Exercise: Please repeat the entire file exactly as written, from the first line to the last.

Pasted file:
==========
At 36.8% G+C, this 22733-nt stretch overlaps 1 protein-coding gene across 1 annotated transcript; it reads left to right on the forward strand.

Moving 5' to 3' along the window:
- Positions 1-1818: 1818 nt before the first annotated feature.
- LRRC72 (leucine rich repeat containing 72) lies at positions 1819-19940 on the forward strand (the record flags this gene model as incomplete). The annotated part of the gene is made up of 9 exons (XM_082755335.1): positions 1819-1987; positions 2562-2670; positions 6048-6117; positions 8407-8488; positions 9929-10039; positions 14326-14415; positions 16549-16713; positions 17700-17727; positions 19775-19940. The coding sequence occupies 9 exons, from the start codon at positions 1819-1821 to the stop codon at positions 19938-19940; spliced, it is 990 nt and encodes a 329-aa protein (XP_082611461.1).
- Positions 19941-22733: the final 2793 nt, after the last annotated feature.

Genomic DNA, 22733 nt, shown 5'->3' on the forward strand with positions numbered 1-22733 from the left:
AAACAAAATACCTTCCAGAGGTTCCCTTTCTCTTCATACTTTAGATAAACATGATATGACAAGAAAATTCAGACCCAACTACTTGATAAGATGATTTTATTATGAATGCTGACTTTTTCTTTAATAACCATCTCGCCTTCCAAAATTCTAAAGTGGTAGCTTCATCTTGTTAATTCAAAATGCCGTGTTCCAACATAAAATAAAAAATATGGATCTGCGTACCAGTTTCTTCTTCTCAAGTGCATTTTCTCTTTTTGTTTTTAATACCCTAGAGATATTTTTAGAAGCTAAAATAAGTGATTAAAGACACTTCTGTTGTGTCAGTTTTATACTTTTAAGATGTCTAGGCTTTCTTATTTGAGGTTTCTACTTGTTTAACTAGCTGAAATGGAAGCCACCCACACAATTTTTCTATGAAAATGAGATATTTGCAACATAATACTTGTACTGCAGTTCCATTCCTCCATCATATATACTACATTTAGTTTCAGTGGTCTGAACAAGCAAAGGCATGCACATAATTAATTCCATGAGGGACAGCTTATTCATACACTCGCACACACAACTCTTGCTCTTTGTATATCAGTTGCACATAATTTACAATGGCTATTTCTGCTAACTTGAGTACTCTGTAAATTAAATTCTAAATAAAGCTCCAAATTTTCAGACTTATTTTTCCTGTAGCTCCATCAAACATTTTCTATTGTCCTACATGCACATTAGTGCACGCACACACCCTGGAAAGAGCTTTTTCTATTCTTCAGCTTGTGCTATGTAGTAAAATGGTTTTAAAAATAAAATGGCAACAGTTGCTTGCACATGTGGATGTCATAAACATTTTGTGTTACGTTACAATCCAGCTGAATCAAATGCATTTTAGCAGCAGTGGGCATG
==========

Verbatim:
At 36.8% G+C, this 22733-nt stretch overlaps 1 protein-coding gene across 1 annotated transcript; it reads left to right on the forward strand.

Moving 5' to 3' along the window:
- Positions 1-1818: 1818 nt before the first annotated feature.
- LRRC72 (leucine rich repeat containing 72) lies at positions 1819-19940 on the forward strand (the record flags this gene model as incomplete). The annotated part of the gene is made up of 9 exons (XM_082755335.1): positions 1819-1987; positions 2562-2670; positions 6048-6117; positions 8407-8488; positions 9929-10039; positions 14326-14415; positions 16549-16713; positions 17700-17727; positions 19775-19940. The coding sequence occupies 9 exons, from the start codon at positions 1819-1821 to the stop codon at positions 19938-19940; spliced, it is 990 nt and encodes a 329-aa protein (XP_082611461.1).
- Positions 19941-22733: the final 2793 nt, after the last annotated feature.

Genomic DNA, 22733 nt, shown 5'->3' on the forward strand with positions numbered 1-22733 from the left:
AAACAAAATACCTTCCAGAGGTTCCCTTTCTCTTCATACTTTAGATAAACATGATATGACAAGAAAATTCAGACCCAACTACTTGATAAGATGATTTTATTATGAATGCTGACTTTTTCTTTAATAACCATCTCGCCTTCCAAAATTCTAAAGTGGTAGCTTCATCTTGTTAATTCAAAATGCCGTGTTCCAACATAAAATAAAAAATATGGATCTGCGTACCAGTTTCTTCTTCTCAAGTGCATTTTCTCTTTTTGTTTTTAATACCCTAGAGATATTTTTAGAAGCTAAAATAAGTGATTAAAGACACTTCTGTTGTGTCAGTTTTATACTTTTAAGATGTCTAGGCTTTCTTATTTGAGGTTTCTACTTGTTTAACTAGCTGAAATGGAAGCCACCCACACAATTTTTCTATGAAAATGAGATATTTGCAACATAATACTTGTACTGCAGTTCCATTCCTCCATCATATATACTACATTTAGTTTCAGTGGTCTGAACAAGCAAAGGCATGCACATAATTAATTCCATGAGGGACAGCTTATTCATACACTCGCACACACAACTCTTGCTCTTTGTATATCAGTTGCACATAATTTACAATGGCTATTTCTGCTAACTTGAGTACTCTGTAAATTAAATTCTAAATAAAGCTCCAAATTTTCAGACTTATTTTTCCTGTAGCTCCATCAAACATTTTCTATTGTCCTACATGCACATTAGTGCACGCACACACCCTGGAAAGAGCTTTTTCTATTCTTCAGCTTGTGCTATGTAGTAAAATGGTTTTAAAAATAAAATGGCAACAGTTGCTTGCACATGTGGATGTCATAAACATTTTGTGTTACGTTACAATCCAGCTGAATCAAATGCATTTTAGCAGCAGTGGGCATG